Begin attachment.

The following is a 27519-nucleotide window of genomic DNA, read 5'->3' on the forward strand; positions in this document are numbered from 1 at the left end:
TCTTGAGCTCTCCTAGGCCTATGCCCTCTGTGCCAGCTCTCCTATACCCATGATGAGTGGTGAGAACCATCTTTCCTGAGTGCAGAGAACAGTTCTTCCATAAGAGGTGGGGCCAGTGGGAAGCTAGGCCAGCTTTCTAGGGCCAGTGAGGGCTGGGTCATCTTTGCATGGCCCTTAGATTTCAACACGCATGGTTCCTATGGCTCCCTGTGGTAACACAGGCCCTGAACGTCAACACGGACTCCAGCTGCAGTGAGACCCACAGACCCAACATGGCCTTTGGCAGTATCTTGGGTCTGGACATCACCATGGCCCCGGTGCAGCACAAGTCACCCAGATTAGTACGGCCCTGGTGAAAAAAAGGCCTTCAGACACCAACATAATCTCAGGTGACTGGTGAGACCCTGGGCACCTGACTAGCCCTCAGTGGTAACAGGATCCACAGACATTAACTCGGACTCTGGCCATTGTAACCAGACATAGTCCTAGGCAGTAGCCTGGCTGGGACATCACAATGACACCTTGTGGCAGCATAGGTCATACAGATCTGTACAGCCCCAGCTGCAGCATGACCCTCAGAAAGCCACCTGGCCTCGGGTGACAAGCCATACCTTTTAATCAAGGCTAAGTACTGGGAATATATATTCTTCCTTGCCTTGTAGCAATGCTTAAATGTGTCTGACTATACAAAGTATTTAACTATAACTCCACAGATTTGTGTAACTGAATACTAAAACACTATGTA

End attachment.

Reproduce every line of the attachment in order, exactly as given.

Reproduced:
The following is a 27519-nucleotide window of genomic DNA, read 5'->3' on the forward strand; positions in this document are numbered from 1 at the left end:
TCTTGAGCTCTCCTAGGCCTATGCCCTCTGTGCCAGCTCTCCTATACCCATGATGAGTGGTGAGAACCATCTTTCCTGAGTGCAGAGAACAGTTCTTCCATAAGAGGTGGGGCCAGTGGGAAGCTAGGCCAGCTTTCTAGGGCCAGTGAGGGCTGGGTCATCTTTGCATGGCCCTTAGATTTCAACACGCATGGTTCCTATGGCTCCCTGTGGTAACACAGGCCCTGAACGTCAACACGGACTCCAGCTGCAGTGAGACCCACAGACCCAACATGGCCTTTGGCAGTATCTTGGGTCTGGACATCACCATGGCCCCGGTGCAGCACAAGTCACCCAGATTAGTACGGCCCTGGTGAAAAAAAGGCCTTCAGACACCAACATAATCTCAGGTGACTGGTGAGACCCTGGGCACCTGACTAGCCCTCAGTGGTAACAGGATCCACAGACATTAACTCGGACTCTGGCCATTGTAACCAGACATAGTCCTAGGCAGTAGCCTGGCTGGGACATCACAATGACACCTTGTGGCAGCATAGGTCATACAGATCTGTACAGCCCCAGCTGCAGCATGACCCTCAGAAAGCCACCTGGCCTCGGGTGACAAGCCATACCTTTTAATCAAGGCTAAGTACTGGGAATATATATTCTTCCTTGCCTTGTAGCAATGCTTAAATGTGTCTGACTATACAAAGTATTTAACTATAACTCCACAGATTTGTGTAACTGAATACTAAAACACTATGTA